By Dr. Robert Thorson
There’s a change blowing in the wind of U.S. energy policy. It’s blowing up from below. Think steam.
On Jan. 22, the Massachusetts Institute of Technology released a blockbuster report titled “The Future of Geothermal Energy,” which I hope will change the way Americans think about energy independence. What they argue is so simple that a lizard could understand it and so certain that the only thing left will be hard work and prudent investment, rather than high-tech dreams.
The new generation of nuclear power plants certainly looks fancy enough to be of possible interest. But this technology is threatened by undesirable releases of radio-nuclides, whether by intent from bombing, or by accident from power-plant malfunction or waste-site leaks.
Solar power also stimulates the visual centers in our brains with dazzling arrays of photovoltaic cells or parabolic mirrors: Unfortunately, they don’t work that well on foggy days, especially during winter. Wind power looks great too, with its ultra-sleek, somewhat exotic turbine towers. But they, too, are subject to the vicissitudes of the weather and generate less power than their looks would suggest. Hydrogen fuel cells for our cars are exciting under- the-hood prospects, but like nuclear fusion they seem stuck in the experimental engineering phase.
Oldest and simplest of fossil fuel alternatives is geothermal energy, the subject of the MIT report. Two versions of this power have been around since Day One. The first is used by lizards to regulate their body temperatures — the use of rocks as heat exchangers.
Taking this idea further, many forward-thinking people are already using this idea for space heating and cooling in areas with a pronounced seasonal climate. Basically, pipes are drilled or inserted into shallow rock, water is circulated through them, and the heat is exchanged with that inside a building.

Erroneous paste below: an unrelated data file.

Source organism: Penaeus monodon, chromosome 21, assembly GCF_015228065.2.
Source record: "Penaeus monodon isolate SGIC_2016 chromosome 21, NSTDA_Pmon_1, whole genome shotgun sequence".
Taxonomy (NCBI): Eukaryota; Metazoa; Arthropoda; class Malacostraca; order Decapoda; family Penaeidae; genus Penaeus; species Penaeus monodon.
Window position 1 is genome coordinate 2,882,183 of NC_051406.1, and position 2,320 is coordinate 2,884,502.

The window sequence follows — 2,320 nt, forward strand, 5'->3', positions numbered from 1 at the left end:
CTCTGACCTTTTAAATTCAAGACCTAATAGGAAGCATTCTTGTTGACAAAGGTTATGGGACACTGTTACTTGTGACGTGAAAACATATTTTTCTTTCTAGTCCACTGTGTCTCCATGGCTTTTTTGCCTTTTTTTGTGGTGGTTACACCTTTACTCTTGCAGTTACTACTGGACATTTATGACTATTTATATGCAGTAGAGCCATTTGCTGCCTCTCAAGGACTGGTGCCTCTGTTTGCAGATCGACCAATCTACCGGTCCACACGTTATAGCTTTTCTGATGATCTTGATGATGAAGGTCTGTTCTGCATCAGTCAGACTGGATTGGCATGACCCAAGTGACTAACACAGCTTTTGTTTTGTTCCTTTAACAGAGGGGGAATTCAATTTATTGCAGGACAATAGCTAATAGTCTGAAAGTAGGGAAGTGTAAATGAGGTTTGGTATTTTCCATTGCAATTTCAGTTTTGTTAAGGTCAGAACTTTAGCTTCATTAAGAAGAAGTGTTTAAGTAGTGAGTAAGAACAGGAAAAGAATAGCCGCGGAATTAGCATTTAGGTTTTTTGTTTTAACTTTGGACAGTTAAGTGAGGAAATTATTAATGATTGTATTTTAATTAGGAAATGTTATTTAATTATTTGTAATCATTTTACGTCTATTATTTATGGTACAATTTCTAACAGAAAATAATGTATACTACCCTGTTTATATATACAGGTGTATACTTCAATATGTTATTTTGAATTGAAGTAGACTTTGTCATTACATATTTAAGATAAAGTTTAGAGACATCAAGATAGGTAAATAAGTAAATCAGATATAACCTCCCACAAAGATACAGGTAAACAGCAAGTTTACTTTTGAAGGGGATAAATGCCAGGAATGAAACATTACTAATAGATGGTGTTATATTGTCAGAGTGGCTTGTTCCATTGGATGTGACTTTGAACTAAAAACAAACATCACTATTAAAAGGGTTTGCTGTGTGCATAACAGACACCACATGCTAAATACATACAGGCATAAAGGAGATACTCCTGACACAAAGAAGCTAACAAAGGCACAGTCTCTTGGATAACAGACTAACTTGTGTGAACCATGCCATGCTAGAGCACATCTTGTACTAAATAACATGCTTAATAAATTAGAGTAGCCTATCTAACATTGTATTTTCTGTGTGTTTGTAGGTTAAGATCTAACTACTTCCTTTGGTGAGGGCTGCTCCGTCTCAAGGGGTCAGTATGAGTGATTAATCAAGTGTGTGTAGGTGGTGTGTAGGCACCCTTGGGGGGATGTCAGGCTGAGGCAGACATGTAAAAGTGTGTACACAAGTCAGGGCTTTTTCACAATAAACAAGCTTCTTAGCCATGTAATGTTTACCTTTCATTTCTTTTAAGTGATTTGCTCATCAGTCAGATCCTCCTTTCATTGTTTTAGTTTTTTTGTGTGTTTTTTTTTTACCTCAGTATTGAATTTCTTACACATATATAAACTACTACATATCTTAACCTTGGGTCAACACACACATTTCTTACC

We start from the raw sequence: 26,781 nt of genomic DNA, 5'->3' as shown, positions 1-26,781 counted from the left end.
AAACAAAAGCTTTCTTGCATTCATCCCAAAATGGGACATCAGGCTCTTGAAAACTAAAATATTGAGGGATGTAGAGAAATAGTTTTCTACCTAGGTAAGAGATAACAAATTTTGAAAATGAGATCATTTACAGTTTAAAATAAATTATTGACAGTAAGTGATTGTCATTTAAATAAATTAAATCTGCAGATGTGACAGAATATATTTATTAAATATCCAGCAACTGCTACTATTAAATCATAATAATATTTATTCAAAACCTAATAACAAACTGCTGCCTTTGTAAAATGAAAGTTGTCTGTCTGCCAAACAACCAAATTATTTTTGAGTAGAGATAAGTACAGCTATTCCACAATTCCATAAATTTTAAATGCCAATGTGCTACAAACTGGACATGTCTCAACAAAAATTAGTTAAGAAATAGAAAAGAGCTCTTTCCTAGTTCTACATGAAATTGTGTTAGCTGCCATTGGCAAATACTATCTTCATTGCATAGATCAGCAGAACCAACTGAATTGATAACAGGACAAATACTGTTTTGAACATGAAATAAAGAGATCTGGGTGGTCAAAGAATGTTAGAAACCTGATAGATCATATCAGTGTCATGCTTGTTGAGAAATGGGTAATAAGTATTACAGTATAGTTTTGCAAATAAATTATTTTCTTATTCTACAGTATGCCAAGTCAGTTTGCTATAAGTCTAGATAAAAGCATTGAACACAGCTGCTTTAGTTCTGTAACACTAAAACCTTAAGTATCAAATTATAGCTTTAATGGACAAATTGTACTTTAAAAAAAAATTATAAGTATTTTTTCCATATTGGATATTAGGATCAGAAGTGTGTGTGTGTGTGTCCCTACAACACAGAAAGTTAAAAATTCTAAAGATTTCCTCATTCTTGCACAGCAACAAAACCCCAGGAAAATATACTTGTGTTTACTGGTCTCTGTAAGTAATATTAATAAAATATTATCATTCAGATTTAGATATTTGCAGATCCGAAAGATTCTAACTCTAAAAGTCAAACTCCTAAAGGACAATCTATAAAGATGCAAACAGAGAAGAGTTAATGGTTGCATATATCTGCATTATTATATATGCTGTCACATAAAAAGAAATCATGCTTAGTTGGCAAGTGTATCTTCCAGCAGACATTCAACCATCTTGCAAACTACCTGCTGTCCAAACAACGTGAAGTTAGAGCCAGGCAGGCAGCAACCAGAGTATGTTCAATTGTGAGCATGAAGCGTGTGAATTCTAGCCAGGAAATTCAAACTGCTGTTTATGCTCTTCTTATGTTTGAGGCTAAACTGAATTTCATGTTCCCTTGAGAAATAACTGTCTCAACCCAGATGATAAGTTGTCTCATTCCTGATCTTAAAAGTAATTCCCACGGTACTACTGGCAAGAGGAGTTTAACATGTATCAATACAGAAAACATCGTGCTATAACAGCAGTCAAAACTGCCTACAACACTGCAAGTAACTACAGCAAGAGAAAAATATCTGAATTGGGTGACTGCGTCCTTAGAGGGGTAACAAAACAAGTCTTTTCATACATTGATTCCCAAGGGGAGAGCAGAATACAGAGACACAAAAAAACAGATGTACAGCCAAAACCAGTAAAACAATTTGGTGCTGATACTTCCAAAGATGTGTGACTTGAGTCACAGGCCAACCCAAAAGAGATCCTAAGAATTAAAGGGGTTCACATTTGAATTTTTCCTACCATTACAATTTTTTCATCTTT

Water pumped up during winter is warmer than outside air, so it can be used to offset space heating from oil, gas, wood or electricity. Water pumped up during summer is cooler than the outside air, so it can offset electricity used for air conditioning. There’s nothing complex here. All that’s necessary is the financial investment and a government policy to encourage it.
But the real power of the MIT report involves using deep geothermal heat to produce steam-powered electricity, not just in volcanic places, but everywhere in the world, even below lands of steady tectonic habits. Such technology could eliminate the need for electric plants fueled by fossil fuels, thereby reining in greenhouses emissions, acid rain, sulfur aerosols and airborne toxic metals, especially mercury. It could also eliminate the need for nuclear power plants, thereby doing away with the chronic anxiety of radio-nuclides being in the wrong place.
The basic idea of steam-powered geothermal is as old as Old Faithful, the world famous geyser in Yellowstone National Park. Cool, shallow groundwater sinks downward through fractures to reach depths where it’s heated by hot dry rock.
Being less dense, the heated water migrates upward. At some critical depth the pressure falls low enough for the water to boil. This lifts the water column, lowers the pressure further and causes the remaining water to flash to steam. Once expelled on the ground, the water condenses, cools and sinks once more.
The MIT report suggests is that we mimic this process by creating artificial geysers that run continuously rather than intermittently. The idea is to drill an injection well to a depth of four to six miles, then pressurize the water to open up fractures. Collection wells are then drilled to tap the hot water. When raised, its steam can be used to drive turbines, condensed back to water, then re- injected as part of a closed loop.
Creating such a power plant does not involve a new invention. All it takes is a one-time substantial investment. There is no risk beyond that of equipment failure. Oil wells can come up dry. But if you drill straight down, nowhere on earth is too cold to make steam.